Canada’s next R&B superstar serves up healing sounds for troubled times.

When Idris Elba—yes, that one—loves your music enough to ask his millions of social media followers to participate in a collaborative music video for your new song and signs on as executive producer of your debut album, you better be ready for a stratospheric rise.

“It was like being strapped to a rocket ship,” Emanuel, 27, says about Elba boosting his nascent R&B career.

The London, Ont. native’s tear-triggering tracks possess healing powers. When Elba tested positive for COVID at the beginning of the pandemic, he became quite self-reflective—Need You, Emanuel’s first-ever Spotify upload, was the raw and honest soundtrack to Elba’s musings.

He’s a really down-to-earth dude. He was telling me how special the music is, I was telling him how amazing his impact on my life has been. We were kind of just showing love to each other.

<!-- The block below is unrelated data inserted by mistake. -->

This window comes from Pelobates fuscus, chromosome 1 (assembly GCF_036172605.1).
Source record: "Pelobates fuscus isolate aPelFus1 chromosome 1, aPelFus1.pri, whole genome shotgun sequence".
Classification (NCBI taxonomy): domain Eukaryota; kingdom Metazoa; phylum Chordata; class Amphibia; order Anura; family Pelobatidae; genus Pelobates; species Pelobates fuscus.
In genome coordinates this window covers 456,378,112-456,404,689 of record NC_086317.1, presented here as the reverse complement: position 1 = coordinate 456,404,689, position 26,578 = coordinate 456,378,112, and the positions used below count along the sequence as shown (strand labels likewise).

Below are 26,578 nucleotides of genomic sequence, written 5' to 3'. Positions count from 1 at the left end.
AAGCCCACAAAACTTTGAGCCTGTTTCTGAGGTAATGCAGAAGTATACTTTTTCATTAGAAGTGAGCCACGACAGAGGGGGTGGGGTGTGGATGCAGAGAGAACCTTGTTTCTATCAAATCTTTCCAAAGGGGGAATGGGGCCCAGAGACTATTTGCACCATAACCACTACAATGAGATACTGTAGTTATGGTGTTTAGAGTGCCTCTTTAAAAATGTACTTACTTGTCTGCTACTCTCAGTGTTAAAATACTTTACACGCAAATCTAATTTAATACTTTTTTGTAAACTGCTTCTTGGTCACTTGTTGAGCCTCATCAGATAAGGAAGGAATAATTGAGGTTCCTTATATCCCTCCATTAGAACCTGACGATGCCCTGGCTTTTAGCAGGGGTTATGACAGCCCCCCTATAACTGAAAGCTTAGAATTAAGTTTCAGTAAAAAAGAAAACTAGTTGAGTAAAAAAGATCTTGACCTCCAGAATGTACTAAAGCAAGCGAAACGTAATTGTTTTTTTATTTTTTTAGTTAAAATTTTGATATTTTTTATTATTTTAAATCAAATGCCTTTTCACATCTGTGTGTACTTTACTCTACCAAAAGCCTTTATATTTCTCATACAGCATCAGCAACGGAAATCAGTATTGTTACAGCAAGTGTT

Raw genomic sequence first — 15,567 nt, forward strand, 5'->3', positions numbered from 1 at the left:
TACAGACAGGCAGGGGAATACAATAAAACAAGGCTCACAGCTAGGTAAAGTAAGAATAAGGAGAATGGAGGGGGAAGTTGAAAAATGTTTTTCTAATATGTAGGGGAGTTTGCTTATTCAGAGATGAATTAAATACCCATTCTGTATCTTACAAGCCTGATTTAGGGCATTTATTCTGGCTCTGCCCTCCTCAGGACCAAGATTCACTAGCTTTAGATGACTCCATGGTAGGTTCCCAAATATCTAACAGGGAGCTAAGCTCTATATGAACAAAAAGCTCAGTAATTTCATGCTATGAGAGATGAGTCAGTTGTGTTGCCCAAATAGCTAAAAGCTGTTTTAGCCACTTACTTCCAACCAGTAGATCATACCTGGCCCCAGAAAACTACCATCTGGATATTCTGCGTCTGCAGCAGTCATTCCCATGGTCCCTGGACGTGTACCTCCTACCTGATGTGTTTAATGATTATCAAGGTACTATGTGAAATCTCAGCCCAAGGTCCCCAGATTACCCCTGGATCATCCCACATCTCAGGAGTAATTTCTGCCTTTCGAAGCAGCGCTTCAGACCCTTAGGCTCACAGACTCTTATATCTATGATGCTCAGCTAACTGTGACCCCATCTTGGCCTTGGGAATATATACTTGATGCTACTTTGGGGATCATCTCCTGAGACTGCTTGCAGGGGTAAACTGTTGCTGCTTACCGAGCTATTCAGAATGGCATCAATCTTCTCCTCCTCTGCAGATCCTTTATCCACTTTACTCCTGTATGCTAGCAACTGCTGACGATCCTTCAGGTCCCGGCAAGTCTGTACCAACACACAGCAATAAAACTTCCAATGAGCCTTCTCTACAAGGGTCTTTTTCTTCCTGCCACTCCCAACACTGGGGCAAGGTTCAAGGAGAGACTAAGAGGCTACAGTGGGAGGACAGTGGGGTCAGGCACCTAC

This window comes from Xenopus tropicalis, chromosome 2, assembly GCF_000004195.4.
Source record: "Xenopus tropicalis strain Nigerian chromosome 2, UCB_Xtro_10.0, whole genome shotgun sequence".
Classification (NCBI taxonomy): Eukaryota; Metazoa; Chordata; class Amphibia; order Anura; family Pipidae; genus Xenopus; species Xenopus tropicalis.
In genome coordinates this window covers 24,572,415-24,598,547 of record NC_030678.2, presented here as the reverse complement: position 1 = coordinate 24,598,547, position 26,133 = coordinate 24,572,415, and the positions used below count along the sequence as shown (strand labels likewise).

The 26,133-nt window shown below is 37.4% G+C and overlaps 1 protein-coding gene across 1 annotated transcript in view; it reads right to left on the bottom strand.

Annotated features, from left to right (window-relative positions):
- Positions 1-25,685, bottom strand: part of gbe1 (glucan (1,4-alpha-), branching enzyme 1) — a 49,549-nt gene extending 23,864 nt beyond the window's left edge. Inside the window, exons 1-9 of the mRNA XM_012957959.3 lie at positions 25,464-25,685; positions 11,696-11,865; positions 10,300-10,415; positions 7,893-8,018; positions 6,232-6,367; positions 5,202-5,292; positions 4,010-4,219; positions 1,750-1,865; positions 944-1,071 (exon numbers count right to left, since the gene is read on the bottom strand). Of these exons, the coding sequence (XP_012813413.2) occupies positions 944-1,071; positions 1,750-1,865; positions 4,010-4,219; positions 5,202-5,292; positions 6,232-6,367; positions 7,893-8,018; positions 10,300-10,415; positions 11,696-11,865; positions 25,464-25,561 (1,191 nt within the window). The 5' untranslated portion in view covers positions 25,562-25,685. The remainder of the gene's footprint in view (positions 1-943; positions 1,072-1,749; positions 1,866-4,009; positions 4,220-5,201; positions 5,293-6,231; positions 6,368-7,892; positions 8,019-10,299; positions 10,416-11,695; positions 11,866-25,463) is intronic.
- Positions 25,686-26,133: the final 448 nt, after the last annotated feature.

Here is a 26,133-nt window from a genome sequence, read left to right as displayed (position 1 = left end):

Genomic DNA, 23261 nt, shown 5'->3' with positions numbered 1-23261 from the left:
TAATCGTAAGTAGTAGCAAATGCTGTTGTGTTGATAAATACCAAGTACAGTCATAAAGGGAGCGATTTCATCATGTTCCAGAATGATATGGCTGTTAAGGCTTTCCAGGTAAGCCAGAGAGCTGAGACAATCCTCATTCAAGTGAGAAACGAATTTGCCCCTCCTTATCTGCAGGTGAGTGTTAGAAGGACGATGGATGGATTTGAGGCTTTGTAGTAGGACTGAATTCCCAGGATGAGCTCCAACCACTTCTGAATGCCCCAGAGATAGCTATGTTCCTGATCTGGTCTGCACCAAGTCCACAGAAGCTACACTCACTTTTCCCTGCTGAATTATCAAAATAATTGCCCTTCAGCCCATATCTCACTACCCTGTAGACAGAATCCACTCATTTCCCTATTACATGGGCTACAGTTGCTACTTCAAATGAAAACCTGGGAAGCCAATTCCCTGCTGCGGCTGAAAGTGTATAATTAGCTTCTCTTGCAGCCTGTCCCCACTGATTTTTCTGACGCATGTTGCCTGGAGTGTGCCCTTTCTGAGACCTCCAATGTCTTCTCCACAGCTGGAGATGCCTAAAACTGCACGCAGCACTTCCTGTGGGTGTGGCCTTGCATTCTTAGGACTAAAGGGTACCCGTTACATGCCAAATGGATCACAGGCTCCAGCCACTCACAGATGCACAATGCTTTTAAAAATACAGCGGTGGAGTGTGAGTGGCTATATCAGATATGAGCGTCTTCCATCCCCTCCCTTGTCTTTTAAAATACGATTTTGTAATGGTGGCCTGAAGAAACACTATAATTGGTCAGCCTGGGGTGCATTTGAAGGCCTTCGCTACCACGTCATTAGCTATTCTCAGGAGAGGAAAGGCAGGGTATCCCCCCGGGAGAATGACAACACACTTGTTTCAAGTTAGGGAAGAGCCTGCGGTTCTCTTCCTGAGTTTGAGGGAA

The music also moved Elba to take to social media and ask his nine million Facebook followers to send him images of what they needed to cope during lockdown. The resulting collage became Emanuel’s Need You music video.

“It’s crazy. Since I was young, I’ve seen him in movies, I’ve seen him in TV shows. He’s a giant, a huge inspiration,” says Emanuel.

They say to never meet your heroes. What happens when you actually do?

“I was at home, on lockdown in London. Our mutual friend said we’re going to get on a Face- Time with Idris Elba and discuss his proposal for a video. He’s a really down-to-earth dude. He was telling me how special the music is, I was telling him how amazing his impact on my life has been. We were kind of just showing love to each other,” says Emanuel, traces of excitement and disbelief still in his voice.

In the finished Need You video, Emanuel sits in a cold, empty living room, watching lo-fi fuzzy images on TV with longing: fathers hugging sons, musicians playing their instruments, lovers holding each another, a grandma smiling at the camera. The pure beauty of this therapeutic piano ballad hit not only one of film’s highest-grossing actors in the feels, but people from all walks of life around the world.